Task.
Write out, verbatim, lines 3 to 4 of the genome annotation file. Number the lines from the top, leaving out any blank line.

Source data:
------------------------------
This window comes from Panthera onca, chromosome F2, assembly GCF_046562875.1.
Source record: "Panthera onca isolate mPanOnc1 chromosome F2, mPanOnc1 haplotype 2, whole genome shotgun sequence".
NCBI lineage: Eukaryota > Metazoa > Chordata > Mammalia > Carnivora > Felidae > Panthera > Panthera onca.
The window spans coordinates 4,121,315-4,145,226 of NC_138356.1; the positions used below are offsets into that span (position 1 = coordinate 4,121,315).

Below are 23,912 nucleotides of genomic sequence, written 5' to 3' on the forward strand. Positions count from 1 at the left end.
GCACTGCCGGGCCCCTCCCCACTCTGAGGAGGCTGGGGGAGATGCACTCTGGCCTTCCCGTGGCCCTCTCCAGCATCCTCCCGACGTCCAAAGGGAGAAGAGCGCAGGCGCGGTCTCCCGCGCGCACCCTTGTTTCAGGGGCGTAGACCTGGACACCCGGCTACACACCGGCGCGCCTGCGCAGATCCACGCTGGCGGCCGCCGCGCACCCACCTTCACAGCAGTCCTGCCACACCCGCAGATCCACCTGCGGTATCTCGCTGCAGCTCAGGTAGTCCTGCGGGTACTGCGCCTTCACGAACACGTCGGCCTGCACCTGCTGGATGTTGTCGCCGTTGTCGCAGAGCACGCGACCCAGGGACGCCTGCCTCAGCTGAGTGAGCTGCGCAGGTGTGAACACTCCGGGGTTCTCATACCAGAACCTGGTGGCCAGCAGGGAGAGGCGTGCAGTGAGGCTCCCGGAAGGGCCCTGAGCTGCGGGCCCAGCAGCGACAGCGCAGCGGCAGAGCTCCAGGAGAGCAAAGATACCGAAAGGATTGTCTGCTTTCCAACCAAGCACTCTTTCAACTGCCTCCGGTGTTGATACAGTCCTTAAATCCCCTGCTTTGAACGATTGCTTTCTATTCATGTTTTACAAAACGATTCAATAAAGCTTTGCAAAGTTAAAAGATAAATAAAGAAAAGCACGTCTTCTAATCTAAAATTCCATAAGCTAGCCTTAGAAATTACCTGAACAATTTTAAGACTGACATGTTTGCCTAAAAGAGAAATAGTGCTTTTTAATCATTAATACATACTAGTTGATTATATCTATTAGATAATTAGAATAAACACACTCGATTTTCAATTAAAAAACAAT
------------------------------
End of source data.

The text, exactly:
NCBI lineage: Eukaryota > Metazoa > Chordata > Mammalia > Carnivora > Felidae > Panthera > Panthera onca.
The window spans coordinates 4,121,315-4,145,226 of NC_138356.1; the positions used below are offsets into that span (position 1 = coordinate 4,121,315).